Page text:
It worked. My parents found success both socially and financially, with the town coming to see them as pillars of the community. Several blissful years passed, and my mother was soon blessed with a second child, and then a third.
Before my oldest brother was born, my mother thought she was impartial to which gender it would be. Before my second brother was born, she thought that she had a slight preference that it be a girl. Before her third child, she knew what she really wanted.
On the day my third brother was born, my mother was grateful for a safe delivery and a healthy child, but she found a small part of herself saddened not to have gotten her wish. Her and my father had previously agreed to a firm limit of three children, but she came to him later and asked him to consider one more, wanting more than anything to have just one girl.
He looked at the love of his life and asked her to give him one week to think it over. Happy to hear that he was open to the prospect, she thanked him and left him to it. The next week was almost tortuous for her, but she stayed quiet about the topic, not wanting him to feel pressured.
After seven days, he came to her and told her that he’d be fine with it, under a single condition. If it happened that they had a fourth child and it also not be a girl, she would promise to accept it. Under no condition, he stressed, could they have a fifth child. She happily agreed, thinking his condition both kind and reasonable. As much as she hoped for a daughter, she knew that it wouldn’t do to keep having children forever only to satisfy that wish, so she accepted the necessity of a hard limit.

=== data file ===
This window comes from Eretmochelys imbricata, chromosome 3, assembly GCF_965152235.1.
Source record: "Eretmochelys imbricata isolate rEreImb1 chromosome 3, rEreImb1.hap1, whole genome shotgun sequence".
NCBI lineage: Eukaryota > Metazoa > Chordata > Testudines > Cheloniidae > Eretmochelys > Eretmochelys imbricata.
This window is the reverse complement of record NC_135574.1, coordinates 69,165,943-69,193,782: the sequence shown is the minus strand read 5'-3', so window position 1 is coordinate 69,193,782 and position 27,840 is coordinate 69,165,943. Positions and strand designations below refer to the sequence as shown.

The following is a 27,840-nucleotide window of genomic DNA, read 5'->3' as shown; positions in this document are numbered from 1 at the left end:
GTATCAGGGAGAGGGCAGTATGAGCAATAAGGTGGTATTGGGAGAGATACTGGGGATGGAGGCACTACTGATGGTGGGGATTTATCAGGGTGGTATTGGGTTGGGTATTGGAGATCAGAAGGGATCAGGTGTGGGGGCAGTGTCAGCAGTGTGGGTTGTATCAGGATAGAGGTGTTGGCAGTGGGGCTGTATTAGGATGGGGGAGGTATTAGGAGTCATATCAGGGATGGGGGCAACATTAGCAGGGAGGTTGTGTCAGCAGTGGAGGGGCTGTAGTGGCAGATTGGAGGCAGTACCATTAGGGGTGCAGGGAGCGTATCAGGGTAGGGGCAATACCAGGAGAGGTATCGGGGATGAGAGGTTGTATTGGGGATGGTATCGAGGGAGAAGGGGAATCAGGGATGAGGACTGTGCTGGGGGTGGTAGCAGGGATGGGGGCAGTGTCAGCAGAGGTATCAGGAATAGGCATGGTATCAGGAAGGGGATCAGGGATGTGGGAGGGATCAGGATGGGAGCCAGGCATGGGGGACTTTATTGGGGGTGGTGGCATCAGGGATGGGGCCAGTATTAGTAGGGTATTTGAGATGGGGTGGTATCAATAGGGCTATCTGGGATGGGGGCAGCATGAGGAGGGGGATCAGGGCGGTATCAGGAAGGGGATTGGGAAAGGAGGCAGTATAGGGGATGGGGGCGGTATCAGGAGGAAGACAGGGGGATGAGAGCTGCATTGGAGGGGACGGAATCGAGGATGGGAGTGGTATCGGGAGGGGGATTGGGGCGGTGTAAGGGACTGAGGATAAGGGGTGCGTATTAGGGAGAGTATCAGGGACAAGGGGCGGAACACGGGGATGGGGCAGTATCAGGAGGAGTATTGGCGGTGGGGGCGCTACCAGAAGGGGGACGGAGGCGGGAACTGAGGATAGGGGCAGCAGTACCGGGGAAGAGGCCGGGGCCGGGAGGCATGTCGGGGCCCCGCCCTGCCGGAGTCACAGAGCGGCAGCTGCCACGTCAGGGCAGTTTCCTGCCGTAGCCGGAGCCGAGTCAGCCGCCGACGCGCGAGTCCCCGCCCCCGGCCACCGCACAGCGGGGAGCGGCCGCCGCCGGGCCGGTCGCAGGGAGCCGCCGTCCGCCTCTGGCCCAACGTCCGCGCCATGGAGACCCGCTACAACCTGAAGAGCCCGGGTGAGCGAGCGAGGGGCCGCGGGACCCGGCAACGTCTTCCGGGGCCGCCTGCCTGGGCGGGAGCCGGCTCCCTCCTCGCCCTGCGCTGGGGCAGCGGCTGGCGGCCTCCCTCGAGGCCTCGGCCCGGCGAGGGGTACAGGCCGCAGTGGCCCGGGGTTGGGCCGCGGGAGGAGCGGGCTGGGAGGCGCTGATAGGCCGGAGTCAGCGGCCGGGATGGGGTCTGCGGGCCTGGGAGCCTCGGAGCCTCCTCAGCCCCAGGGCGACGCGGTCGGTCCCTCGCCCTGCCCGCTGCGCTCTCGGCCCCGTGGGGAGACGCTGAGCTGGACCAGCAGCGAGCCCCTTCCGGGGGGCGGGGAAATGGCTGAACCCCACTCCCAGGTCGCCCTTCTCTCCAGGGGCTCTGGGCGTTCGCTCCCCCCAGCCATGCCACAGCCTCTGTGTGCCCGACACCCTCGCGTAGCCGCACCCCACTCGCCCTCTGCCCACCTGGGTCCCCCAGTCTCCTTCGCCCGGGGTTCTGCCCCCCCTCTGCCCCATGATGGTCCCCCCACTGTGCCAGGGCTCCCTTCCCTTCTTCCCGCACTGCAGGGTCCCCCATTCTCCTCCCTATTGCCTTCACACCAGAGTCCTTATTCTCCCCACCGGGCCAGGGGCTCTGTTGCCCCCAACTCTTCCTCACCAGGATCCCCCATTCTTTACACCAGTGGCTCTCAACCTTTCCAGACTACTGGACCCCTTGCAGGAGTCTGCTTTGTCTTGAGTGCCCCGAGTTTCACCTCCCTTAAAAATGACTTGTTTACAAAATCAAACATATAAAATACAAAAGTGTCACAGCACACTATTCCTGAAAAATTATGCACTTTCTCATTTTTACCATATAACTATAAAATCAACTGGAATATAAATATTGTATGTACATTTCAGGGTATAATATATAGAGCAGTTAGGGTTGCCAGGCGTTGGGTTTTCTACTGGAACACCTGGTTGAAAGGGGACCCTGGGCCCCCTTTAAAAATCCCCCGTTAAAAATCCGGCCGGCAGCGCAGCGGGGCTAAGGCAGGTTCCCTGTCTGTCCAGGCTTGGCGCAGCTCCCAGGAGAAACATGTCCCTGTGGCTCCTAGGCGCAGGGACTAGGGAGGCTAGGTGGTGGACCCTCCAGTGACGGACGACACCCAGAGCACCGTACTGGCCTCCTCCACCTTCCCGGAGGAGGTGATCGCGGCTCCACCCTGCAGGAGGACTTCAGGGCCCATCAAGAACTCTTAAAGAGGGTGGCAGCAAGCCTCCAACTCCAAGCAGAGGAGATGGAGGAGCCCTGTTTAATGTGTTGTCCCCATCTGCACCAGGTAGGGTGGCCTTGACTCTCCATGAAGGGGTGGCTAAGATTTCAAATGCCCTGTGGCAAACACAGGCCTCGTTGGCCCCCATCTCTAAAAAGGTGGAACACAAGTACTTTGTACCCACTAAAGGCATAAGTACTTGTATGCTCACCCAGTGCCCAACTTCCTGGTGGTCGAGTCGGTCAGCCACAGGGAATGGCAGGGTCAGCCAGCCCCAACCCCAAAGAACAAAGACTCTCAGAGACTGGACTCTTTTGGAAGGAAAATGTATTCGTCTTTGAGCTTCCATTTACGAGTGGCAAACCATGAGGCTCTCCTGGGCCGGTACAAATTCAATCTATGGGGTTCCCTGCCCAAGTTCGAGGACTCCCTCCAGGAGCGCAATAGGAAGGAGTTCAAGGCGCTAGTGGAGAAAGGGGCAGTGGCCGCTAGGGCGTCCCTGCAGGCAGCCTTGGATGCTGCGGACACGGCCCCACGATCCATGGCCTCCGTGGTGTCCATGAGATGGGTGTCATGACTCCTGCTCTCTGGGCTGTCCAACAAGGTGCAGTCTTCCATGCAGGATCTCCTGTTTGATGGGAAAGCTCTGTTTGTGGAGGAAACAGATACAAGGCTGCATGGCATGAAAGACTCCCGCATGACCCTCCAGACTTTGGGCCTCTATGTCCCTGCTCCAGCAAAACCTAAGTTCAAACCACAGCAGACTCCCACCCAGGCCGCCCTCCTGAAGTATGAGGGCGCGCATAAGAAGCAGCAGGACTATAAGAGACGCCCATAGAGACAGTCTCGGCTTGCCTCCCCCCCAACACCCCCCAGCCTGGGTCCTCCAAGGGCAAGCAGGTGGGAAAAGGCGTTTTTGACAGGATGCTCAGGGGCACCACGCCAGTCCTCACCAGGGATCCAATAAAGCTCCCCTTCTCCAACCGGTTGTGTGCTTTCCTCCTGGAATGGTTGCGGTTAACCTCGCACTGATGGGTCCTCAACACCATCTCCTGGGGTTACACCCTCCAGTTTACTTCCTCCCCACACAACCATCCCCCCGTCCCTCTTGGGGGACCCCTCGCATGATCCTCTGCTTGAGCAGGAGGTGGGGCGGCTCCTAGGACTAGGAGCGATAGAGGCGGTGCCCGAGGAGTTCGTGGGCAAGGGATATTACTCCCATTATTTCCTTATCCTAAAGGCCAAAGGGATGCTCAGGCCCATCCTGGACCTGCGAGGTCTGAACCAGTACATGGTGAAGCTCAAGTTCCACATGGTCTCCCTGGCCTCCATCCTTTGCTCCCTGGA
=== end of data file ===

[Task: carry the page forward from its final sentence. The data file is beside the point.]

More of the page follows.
In the final months of her fourth pregnancy, my father became anxious, although he worked very hard not to show it. When it finally happened, he discovered that he’d been worrying for nothing, the sight of his first daughter relieving him in a way he never thought possible. After reaffirming their promise to never have another child, the two of them and their four children enjoyed several more happy years together, all sharing about as much love as a family could.
Five years later, an extremely famous writer came to visit the town, one of the greatest and most talked about in the entire country. Racine had gotten large, but it still wasn’t nearly as noteworthy as many other towns and cities that the author could have gone to, so it caught both my parents by great surprise one day to see him walking into their shop. My parents had read a lot of his work, and they were very enamored by him, so it meant the world to them when he accepted their offer to join them for dinner.
My parents almost never drank, but they made an exception for the night the author was coming, knowing that he had a reputation for being an extremely heavy drinker. They weren’t typically the type to go around changing their behavior to impress others, but the presence of an artist they respected so much clouded their judgement.
The evening they spent with him was, as far as they saw it at the time, one of the most memorable moments of their shared lives. After eating together with my siblings, the three of them went together and sat in the family garden, discussing his process and the hidden meanings present in his work. Both were pleasantly surprised with how polite and down-to-earth he came across in person, having expected someone darker and more withdrawn, in keeping with the dark romantic literature he was known to write.
They might have noticed, once or twice, specific moments where the author stepped too far away from the persona they’d expected, enough to draw suspicion. Once, when discussing a long poem he’d written, he’d explained it incorrectly, mixing it up with several others. It wasn’t a matter of opinionated authorial interpretation; he’d forgotten clear factual details, including the names and livelihoods of multiple important characters.